Just as sure as I am of what is working for me, I'm sure a lot of folks would argue but, in the past I believed that a loose wrist was the answer...not anymore. Well, it is the answer but I have found that for myself, a loose pick grip is the real answer. When I play with a loose wrist and ignore what is going on with my pick grip, I find that I am not really playing with a loose wrist at all. Just a stiff but more exaggerated motion in the wrist. I find that I really must loosen up on the pick for the wrist to move freely. Try it. Without a pick. Simulate your grip and flick your wrist back and forth like a tremolo. Do it with you thumb pinch tightly, then try it loosely and then everything in between. As you grip more tightly the action on you wrist becomes more choppy so it won't sound a smooth.

Ken Dunbar



Here is a cool tremolo lick that can be substituted in "Rawhide" for the real fast Monroesque lick that plays over the dreaded F chord. I have been working on tremolo a lot lately, especially with double stops. It really opens up a lot of possibilities.

                                   

------------------------------3---------
-------------3-----------6 sl 7---------
----3--------7--------------------------
----5-----------------------------------

Because I am rotationally and tab challenged, you kind of have to just tremolo through these positions and try to hear what is going on, does this make sense?

Sean Grexa



OK, let's get down to the nitty gritty with this tremolo stuff. I agree 100% with the philosophy of a loose wrist, but how are people practician this stuff?

I have the following routine for practician tremolo (forgive me if it doesn't totally make sense, I don't have my metronome with me):

1. Set the metronome at 144. On the G string, I play 4 quarter notes, with metronome clicking on 1 & 3, then 8 8th notes. I do this pattern twice and then play 4 quarters and 24 8th notes to make an 8 bar phrase. I repeat this ad nauseam on each string, and then on each pair (E & A, A & D, D & G).

2. Set metronome at 92. The pattern here is to play 4 quarter notes, with metronome clicking on 1 & 3, then 12 notes as triplets in the same space (not sure of the correct terminology here, 8th note triplets?). Repeat ad nauseam as above, including pairs of courses.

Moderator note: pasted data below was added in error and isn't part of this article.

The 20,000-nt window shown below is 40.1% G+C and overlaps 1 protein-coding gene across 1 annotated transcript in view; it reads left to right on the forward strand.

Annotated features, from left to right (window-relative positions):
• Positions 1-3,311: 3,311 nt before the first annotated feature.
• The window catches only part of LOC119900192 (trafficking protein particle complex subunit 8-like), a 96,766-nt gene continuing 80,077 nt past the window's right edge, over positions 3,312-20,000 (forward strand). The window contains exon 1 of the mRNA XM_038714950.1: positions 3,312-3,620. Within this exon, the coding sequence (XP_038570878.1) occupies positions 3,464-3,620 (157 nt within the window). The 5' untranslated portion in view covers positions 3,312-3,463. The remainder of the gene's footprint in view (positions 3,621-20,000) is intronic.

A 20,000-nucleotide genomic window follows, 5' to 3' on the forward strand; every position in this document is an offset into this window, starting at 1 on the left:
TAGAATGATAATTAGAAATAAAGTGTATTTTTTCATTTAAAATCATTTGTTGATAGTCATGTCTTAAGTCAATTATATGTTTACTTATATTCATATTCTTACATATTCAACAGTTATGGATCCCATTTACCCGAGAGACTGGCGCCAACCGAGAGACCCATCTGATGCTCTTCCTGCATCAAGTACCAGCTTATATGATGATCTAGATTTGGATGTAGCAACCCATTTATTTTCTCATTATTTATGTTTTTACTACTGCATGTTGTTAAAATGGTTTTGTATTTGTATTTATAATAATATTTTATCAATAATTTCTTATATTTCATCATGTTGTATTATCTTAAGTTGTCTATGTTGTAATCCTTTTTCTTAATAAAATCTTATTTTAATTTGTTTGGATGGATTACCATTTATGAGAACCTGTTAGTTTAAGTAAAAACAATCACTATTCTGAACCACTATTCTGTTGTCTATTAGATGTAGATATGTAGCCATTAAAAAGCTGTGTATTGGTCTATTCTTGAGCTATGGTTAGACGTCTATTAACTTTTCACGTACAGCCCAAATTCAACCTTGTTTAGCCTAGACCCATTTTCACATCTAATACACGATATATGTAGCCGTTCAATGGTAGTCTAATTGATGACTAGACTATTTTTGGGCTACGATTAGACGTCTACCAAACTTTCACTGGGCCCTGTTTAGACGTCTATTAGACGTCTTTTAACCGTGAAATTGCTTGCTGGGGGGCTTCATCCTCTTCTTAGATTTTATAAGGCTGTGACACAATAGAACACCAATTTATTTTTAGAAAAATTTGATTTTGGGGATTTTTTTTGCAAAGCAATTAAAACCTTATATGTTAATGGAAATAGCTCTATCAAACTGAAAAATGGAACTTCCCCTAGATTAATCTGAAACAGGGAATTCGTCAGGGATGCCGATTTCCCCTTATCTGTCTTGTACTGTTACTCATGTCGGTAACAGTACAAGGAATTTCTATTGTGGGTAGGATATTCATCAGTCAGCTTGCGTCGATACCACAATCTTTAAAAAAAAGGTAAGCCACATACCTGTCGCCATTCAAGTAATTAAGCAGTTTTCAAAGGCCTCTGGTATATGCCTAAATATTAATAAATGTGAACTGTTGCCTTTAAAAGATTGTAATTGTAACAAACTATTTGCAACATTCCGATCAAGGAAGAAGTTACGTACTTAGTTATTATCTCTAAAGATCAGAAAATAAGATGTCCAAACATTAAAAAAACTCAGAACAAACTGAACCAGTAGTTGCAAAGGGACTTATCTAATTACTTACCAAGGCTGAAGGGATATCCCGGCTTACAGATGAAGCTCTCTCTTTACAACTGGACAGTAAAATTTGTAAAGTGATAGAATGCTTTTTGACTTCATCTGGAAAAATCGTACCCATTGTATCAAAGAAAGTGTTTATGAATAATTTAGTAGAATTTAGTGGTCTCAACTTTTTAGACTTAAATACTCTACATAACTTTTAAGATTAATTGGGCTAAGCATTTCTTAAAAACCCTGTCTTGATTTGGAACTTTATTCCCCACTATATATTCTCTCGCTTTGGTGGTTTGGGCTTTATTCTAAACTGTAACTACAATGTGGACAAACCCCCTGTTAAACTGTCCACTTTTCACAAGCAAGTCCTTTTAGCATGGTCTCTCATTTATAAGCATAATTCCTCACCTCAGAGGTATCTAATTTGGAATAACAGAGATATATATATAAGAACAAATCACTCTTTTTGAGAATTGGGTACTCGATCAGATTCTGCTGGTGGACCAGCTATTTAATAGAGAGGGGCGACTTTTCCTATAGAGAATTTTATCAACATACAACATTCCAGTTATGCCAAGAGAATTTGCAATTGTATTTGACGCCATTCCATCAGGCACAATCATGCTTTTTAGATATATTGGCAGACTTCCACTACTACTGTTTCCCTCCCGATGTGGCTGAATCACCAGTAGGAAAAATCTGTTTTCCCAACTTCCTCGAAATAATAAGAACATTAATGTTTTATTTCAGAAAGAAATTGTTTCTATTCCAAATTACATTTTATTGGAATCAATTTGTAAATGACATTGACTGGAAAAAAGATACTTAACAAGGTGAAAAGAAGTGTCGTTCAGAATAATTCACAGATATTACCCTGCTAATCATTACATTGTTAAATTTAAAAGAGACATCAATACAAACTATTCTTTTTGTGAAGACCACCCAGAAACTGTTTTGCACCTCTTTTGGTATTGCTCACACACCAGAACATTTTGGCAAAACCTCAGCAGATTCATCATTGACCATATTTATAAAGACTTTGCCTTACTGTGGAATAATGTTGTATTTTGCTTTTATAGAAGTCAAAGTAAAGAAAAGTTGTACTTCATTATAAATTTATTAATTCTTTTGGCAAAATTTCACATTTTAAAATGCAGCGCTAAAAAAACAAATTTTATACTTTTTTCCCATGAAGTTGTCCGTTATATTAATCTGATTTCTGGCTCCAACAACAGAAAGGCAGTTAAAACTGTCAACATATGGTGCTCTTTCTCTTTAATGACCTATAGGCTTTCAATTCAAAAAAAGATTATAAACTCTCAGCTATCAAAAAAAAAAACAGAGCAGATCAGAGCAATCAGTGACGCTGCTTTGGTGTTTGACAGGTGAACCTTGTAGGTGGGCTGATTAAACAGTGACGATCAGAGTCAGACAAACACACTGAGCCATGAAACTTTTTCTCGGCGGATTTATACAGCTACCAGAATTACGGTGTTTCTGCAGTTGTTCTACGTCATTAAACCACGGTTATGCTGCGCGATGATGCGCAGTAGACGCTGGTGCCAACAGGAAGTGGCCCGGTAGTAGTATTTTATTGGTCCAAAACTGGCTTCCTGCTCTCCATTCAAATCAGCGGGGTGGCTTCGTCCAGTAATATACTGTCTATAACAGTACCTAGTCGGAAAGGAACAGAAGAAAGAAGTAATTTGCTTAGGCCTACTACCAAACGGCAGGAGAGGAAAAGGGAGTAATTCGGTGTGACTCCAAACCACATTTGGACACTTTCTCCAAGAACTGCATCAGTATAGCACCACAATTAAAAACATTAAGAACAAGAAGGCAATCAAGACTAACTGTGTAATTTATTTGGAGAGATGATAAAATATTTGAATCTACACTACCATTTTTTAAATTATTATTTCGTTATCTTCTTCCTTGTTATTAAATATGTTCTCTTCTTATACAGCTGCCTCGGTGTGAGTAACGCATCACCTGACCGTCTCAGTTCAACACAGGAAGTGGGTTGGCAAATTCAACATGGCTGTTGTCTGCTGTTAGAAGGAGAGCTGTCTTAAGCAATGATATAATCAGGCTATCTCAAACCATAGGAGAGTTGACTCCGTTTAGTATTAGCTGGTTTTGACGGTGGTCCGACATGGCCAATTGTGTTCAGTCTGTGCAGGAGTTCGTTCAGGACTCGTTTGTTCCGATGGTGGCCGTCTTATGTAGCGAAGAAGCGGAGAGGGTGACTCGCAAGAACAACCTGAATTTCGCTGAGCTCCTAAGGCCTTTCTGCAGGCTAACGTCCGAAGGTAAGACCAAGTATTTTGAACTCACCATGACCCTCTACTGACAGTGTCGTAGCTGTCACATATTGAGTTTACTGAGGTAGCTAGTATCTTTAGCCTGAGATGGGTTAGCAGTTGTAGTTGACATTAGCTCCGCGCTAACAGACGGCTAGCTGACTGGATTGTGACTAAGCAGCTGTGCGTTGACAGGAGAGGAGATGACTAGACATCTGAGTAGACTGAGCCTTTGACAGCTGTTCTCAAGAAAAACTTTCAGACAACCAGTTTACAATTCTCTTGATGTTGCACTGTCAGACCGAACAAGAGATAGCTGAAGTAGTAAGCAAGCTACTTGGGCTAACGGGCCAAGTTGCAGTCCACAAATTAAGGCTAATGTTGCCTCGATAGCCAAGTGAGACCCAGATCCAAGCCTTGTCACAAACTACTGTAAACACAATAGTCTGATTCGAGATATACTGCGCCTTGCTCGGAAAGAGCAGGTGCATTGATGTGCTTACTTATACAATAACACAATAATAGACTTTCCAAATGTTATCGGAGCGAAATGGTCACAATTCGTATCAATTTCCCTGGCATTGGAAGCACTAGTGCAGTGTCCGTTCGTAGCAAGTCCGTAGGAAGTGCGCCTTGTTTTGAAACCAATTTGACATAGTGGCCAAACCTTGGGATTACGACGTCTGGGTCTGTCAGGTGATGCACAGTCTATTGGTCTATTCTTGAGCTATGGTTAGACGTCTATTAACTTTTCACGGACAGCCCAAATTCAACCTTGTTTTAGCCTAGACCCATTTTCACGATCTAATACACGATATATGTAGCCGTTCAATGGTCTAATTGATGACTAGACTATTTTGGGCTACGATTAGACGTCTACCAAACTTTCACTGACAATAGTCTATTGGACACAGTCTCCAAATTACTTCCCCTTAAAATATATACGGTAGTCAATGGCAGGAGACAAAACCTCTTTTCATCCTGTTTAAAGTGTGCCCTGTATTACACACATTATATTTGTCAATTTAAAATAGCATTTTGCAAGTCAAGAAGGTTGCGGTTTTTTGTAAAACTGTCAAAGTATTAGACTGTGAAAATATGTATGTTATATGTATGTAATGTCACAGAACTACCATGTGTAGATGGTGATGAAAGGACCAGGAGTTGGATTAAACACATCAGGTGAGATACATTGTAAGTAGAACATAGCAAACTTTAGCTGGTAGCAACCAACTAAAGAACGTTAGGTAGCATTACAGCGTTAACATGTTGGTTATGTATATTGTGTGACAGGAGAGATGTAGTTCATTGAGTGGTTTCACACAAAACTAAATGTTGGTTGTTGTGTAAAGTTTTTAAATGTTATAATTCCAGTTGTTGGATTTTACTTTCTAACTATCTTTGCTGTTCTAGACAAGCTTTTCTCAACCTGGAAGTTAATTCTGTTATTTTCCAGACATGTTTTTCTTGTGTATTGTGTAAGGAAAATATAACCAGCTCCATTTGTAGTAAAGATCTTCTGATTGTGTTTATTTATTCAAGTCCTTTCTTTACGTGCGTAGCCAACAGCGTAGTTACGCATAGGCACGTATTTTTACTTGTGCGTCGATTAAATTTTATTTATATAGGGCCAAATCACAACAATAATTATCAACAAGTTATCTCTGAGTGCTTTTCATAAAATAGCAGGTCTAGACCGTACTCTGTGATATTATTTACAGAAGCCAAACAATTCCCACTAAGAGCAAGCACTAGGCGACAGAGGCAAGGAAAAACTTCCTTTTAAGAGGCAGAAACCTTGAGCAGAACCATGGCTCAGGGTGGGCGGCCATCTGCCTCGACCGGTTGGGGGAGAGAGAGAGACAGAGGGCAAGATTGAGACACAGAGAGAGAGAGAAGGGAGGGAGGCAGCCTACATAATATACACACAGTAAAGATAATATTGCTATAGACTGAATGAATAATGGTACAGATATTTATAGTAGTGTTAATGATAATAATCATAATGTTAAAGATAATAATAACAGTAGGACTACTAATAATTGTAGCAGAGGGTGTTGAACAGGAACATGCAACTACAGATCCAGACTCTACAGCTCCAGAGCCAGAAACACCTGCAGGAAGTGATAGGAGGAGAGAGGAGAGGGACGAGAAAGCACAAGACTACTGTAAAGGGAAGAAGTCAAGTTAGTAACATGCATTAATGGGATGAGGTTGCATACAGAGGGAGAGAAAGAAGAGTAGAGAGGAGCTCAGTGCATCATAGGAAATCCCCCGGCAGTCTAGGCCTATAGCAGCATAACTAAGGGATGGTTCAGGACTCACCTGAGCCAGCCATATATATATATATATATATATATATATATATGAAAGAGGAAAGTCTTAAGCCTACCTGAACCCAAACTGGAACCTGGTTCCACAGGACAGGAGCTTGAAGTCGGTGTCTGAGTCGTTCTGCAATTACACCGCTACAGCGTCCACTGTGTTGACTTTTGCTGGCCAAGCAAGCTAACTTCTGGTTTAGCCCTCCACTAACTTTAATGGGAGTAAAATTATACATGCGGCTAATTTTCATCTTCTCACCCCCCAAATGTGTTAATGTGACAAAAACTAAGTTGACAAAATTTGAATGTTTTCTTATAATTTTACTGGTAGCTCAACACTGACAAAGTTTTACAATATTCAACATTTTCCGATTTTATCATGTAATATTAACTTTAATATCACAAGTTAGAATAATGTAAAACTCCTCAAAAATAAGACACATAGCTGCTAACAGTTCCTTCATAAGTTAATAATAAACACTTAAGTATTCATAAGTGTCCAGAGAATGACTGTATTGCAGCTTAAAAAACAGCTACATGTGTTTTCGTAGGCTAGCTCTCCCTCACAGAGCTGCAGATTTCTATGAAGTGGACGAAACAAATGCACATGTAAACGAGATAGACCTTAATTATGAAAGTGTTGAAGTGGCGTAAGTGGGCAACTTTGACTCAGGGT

3. Set metronome at 160. Repeat exercise #1 at new tempo.

4. Try to relax for a moment because now I'm tense as hell, even though I am concentrating on relaxing the whole time.

5. Play Wayfaring Stranger, Lonesome Moonlight Waltz, and Waltz in the Bluegrass. Play them rubato, with no metronome, concentrating on only doing the tremolo as fast as I can with ZERO tension.

6. I also practice these tunes a lot with a metronome at various tempos.

At this point I have run out of ways to torture myself, but when I listen to my Travellers CD by Baldassari/Reichmann/Bullock, I'm still very unhappy with my tremolo.

I'm definitely looking forward to hearing about some other people's practice "regimes" for developing tremolo. Please share the dirty details.

Will Kimble



These are really good exercises. I also set the metronome and do 4-beat and 3-beat tremolo.

Marilyn Mair suggests this in a recent classical column in Mandolin Magazine:

1. Set the metronome to between 50 and 60, quarter note equals a beat.
2. Play quarter notes for a measure.
3. Then play eighth notes, keeping them very precise. (8 notes to the measure)
4. Then play 16ths. (16 notes to the measure)
5. Then play 32nd notes. (32 notes to the measure)

She emphasizes being really relaxed throughout, and waiting for the tension to come on the 32nd notes. Even though 50 bpm is really slow, this is not easy to do cleanly, evenly, and relaxed. I can do up to 57 or 58 with not much problem, but find that I start to max out at 59 or 60. One click makes a difference with those 32nd notes.